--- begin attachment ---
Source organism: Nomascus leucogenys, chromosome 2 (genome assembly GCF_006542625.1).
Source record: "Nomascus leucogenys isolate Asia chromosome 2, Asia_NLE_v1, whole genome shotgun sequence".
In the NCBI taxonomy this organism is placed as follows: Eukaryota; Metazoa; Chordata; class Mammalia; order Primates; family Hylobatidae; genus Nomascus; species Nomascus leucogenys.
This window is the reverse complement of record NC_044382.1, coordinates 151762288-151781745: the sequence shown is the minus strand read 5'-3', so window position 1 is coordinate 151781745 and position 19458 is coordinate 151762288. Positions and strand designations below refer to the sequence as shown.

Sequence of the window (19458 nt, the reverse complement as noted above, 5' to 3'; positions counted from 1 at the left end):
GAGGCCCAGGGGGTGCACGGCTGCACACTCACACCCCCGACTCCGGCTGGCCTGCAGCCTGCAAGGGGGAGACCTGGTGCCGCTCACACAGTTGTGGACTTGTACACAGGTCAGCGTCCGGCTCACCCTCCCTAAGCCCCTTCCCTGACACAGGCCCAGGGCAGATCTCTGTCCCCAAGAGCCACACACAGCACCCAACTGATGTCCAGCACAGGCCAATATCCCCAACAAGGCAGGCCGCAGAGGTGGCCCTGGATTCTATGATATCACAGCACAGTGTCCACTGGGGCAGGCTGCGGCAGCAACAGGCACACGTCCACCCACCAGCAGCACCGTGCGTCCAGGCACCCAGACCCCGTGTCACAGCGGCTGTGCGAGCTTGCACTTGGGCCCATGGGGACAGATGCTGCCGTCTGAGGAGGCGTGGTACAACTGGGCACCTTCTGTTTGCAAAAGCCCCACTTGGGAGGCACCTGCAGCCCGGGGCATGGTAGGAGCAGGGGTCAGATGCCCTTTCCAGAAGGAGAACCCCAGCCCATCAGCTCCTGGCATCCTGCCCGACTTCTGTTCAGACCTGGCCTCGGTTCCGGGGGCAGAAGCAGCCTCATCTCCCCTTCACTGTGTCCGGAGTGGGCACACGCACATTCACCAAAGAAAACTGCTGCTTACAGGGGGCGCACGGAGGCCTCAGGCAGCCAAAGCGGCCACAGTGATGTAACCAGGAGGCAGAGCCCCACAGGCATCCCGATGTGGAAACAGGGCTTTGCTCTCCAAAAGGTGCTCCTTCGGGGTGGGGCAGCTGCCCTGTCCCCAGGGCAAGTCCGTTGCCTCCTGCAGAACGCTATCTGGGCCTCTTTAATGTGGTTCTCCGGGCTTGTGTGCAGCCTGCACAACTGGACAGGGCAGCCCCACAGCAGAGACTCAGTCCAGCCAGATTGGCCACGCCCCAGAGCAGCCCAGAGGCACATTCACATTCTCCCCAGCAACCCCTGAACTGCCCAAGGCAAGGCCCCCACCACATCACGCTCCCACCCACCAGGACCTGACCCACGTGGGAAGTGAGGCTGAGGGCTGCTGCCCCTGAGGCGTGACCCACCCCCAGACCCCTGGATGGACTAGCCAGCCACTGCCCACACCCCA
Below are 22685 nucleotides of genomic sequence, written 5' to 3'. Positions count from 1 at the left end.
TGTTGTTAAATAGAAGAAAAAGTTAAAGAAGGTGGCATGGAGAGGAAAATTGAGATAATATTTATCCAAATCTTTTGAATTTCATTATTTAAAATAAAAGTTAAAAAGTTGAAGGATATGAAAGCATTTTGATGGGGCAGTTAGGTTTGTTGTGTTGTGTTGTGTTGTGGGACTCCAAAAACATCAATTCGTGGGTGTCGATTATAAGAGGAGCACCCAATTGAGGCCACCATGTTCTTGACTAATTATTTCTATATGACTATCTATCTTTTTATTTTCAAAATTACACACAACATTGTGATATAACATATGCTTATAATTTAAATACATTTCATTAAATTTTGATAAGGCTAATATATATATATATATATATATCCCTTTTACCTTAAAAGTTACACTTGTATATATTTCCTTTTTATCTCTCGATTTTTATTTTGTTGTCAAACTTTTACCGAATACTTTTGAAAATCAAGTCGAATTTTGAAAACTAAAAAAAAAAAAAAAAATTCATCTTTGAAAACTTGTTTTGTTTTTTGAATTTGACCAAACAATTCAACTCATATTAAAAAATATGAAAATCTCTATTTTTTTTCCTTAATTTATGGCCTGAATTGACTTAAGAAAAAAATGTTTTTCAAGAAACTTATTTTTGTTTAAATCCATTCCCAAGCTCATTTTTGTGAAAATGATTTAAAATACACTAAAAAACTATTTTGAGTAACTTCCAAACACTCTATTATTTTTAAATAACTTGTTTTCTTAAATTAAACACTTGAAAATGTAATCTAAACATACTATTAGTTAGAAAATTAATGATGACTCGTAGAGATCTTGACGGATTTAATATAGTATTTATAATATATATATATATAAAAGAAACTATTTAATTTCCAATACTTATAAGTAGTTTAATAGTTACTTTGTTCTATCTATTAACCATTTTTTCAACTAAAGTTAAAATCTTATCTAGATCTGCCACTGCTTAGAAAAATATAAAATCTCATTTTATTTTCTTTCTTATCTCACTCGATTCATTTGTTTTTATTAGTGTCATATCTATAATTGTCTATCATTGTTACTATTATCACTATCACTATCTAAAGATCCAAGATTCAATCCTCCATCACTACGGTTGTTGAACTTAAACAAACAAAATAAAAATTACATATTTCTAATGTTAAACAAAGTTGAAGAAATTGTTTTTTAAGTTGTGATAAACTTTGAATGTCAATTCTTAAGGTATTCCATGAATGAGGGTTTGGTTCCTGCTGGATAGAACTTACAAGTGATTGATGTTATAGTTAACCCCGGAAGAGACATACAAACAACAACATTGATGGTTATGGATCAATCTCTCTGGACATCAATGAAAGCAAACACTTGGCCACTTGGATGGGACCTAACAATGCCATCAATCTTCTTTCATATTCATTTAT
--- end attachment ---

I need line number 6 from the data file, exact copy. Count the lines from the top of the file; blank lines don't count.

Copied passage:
GAGGCCCAGGGGGTGCACGGCTGCACACTCACACCCCCGACTCCGGCTGGCCTGCAGCCTGCAAGGGGGAGACCTGGTGCCGCTCACACAGTTGTGGACTTGTACACAGGTCAGCGTCCGGCTCACCCTCCCTAAGCCCCTTCCCTGACACAGGCCCAGGGCAGATCTCTGTCCCCAAGAGCCACACACAGCACCCAACTGATGTCCAGCACAGGCCAATATCCCCAACAAGGCAGGCCGCAGAGGTGGCCCTGGATTCTATGATATCACAGCACAGTGTCCACTGGGGCAGGCTGCGGCAGCAACAGGCACACGTCCACCCACCAGCAGCACCGTGCGTCCAGGCACCCAGACCCCGTGTCACAGCGGCTGTGCGAGCTTGCACTTGGGCCCATGGGGACAGATGCTGCCGTCTGAGGAGGCGTGGTACAACTGGGCACCTTCTGTTTGCAAAAGCCCCACTTGGGAGGCACCTGCAGCCCGGGGCATGGTAGGAGCAGGGGTCAGATGCCCTTTCCAGAAGGAGAACCCCAGCCCATCAGCTCCTGGCATCCTGCCCGACTTCTGTTCAGACCTGGCCTCGGTTCCGGGGGCAGAAGCAGCCTCATCTCCCCTTCACTGTGTCCGGAGTGGGCACACGCACATTCACCAAAGAAAACTGCTGCTTACAGGGGGCGCACGGAGGCCTCAGGCAGCCAAAGCGGCCACAGTGATGTAACCAGGAGGCAGAGCCCCACAGGCATCCCGATGTGGAAACAGGGCTTTGCTCTCCAAAAGGTGCTCCTTCGGGGTGGGGCAGCTGCCCTGTCCCCAGGGCAAGTCCGTTGCCTCCTGCAGAACGCTATCTGGGCCTCTTTAATGTGGTTCTCCGGGCTTGTGTGCAGCCTGCACAACTGGACAGGGCAGCCCCACAGCAGAGACTCAGTCCAGCCAGATTGGCCACGCCCCAGAGCAGCCCAGAGGCACATTCACATTCTCCCCAGCAACCCCTGAACTGCCCAAGGCAAGGCCCCCACCACATCACGCTCCCACCCACCAGGACCTGACCCACGTGGGAAGTGAGGCTGAGGGCTGCTGCCCCTGAGGCGTGACCCACCCCCAGACCCCTGGATGGACTAGCCAGCCACTGCCCACACCCCA